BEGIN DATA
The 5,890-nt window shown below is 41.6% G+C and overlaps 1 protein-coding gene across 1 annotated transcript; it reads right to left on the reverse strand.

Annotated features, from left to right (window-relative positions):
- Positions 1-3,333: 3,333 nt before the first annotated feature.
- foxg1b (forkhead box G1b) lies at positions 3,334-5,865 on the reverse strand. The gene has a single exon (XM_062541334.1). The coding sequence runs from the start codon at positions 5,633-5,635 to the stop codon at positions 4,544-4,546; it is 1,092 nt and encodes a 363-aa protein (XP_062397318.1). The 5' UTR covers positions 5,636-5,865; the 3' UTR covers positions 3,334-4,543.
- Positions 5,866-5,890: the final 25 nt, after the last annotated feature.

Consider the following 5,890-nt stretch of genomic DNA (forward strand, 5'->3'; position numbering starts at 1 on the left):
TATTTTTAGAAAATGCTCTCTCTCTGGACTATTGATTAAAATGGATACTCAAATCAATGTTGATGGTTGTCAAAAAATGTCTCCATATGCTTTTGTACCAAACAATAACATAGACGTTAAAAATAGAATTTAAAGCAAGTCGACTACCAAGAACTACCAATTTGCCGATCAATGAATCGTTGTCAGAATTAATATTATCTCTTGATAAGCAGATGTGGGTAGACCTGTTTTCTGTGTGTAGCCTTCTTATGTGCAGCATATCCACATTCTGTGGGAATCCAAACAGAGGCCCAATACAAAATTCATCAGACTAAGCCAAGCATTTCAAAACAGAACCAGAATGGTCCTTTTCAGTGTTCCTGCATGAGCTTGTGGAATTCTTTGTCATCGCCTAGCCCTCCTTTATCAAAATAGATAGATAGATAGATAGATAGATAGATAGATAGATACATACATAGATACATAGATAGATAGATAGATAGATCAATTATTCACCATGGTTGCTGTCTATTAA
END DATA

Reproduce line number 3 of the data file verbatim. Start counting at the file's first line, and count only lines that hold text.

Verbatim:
- Positions 1-3,333: 3,333 nt before the first annotated feature.